By Chikara Shima / Yomiuri Shimbun Staff Writer A growing number of everyday people are turning to meals designed for athletes, spurred by a growing interest in sports ahead of the 2020 Tokyo Olympics and Paralympics and people moving away from excessive limits on carbohydrates and other nutrients.
The special meals are called, among other things, “asu-shoku,” an abbreviation of a Japanese term meaning meals for athletes, and “supo-meshi,” an abbreviation of a term meaning sports food.
The menu at Kanoya Athlete Restaurant, located in Chiyoda Ward, Tokyo, is supervised by the National Institute of Fitness and Sports in Kanoya, Kagoshima Prefecture. Every day when the clock strikes noon, it bustles with office workers.
“My body feels lighter after I eat [here],” said a 41-year-old self-employed man who visited the restaurant in early December. “I come several times a week.”
The menu for the restaurant is based on the science of sports nutrition: one bowl of soup, one bowl of rice and three side dishes. Diners can choose the three side dishes from about 15 varieties, in line with such goals as getting lots of protein or cutting back on fat.
“It’s important to be conscious of what kind of nutrition you’re getting,” said Mioko Nagashima, a senior assistant professor at the university.
According to Nagashima, food for athletes does not necessarily mean a fixed menu, ingredients or cooking method. It is comprised of “good, nutritionally balanced meals,” Nagashima said. Food for athletes helps people effectively get five main nutrients — carbohydrates, fat, protein, minerals and vitamins — in a balanced way.
After achieving this balance, people can customize their dish for athletic competition and training, such as adding more protein if they want to increase muscular strength, or by getting extra carbohydrates to boost stamina.
Sugar-restricted diets have recently gained attention, and certain ingredients have come into the limelight as though they were cure-alls.
“Your body won’t work properly with an unbalanced diet,” Nagashima said. “There are many women and elderly people who don’t get protein, which builds muscles. I hope that learning about food for athletes leads them to reconsider their eating habits.”
On the plate at home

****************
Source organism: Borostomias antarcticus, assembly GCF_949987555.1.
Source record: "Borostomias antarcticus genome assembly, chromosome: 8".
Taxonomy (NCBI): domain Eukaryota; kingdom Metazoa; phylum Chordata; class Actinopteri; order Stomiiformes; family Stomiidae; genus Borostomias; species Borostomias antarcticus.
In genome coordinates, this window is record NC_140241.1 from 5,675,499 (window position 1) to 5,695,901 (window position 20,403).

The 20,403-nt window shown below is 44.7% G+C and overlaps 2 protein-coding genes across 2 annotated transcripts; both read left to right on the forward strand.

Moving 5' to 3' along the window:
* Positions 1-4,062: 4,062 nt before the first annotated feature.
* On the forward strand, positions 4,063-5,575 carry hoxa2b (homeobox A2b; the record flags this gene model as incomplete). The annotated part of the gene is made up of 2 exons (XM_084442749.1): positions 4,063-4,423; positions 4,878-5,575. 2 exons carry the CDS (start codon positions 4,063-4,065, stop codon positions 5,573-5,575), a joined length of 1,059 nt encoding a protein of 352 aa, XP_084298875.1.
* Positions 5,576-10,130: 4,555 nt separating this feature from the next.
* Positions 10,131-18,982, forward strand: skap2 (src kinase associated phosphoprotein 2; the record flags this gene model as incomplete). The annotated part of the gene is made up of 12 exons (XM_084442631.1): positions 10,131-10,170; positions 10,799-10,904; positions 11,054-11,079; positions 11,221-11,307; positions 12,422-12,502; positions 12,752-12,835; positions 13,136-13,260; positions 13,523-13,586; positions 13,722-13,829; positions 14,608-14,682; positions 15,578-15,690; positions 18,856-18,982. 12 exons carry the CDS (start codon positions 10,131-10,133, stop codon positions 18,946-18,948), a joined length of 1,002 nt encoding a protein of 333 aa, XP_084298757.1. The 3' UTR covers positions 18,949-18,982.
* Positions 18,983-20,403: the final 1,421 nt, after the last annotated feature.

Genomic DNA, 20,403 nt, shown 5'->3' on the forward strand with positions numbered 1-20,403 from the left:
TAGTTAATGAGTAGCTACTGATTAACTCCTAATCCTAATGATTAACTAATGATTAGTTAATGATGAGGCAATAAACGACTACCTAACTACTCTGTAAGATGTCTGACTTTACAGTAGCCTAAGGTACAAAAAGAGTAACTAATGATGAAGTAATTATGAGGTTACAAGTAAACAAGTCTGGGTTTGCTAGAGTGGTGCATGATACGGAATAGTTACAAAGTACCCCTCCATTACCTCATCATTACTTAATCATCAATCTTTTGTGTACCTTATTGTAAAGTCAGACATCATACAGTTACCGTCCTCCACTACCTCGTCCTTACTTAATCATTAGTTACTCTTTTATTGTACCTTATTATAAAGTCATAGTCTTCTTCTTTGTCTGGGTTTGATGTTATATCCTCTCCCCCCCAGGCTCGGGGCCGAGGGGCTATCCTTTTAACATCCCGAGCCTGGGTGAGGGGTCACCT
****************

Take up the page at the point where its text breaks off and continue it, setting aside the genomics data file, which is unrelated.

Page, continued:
Food for athletes is also making its way onto tables at home.
Last year, the accumulated total number of people who have taken a course aiming to acquire Athlete Food Meister, a private qualification for those who wish to provide nutritional support for athletes, exceeded 10,000. The qualification attracted public attention when it was obtained by Mai Satoda, a TV personality and the wife of Masahiro Tanaka, a pitcher for the New York Yankees.
“Ahead of the Tokyo Olympics, I think that more people enjoy jogging and other [types of exercise], and there’s greater interest in sports and nutrition,” said an official of the company that developed the qualification.
Shiho Minamiya, a 46-year-old homemaker in Kashiwa, Chiba Prefecture, is also one of the people who holds the qualification. For her second daughter, who would come home from high school cheerleading practice exhausted but with little appetite, Minamiya made such efforts as ensuring she got carbohydrates through tubers and roots, and protein via soy milk soup.
“One day I realized my whole family had stopped getting colds,” she said with a smile.
Her daughter’s cheerleading activities are now over, but Minamiya said she still utilizes her knowledge about food for athletes by restricting fat that is difficult to digest for her daughter, who is preparing for university entrance exams.
Blogs and books about food for athletes are also becoming more popular. Rieko Yamase, wife of pro soccer player Koji Yamase, has published over 100 recipes online based on her experience supporting her husband’s diet. She also holds lectures.
“When I give talks at schools, not only the mothers who have children involved in sports activities, but also children not involved in such activities and their mothers are interested. It reminds me that sports, food and health are all [connected],” Rieko said.
Satoko Shiibashi, a registered dietitian knowledgeable about sports and nutrition, said: “If you understand the mechanisms of the body and nutrition and introduce food for athletes into your daily life, it’s good not only for your body, but also for your mental health in such ways as improving concentration. To start, have a bowl of soup and three side dishes as a rough indication of a well-balanced meal.”
Main menu at Kanoya Athlete Restaurant
■ Vegetable-centric main dishes
— Tomato and hijiki seaweed salad
— Steamed eggplant with Japanese leek sauce
— Bamboo shoots and wakame seaweed dressed with vinegared miso
■ Main dishes with vegetables, meat, fish and eggs
— Beef and bell pepper stir-fry
— Tatsutaage deep-fried pork liver
— Steamed chicken and smashed cucumber banbanji
■ Meat, fish and egg-centric main dishes
— Stir-fried pork with ginger
— Simmered meat and tofu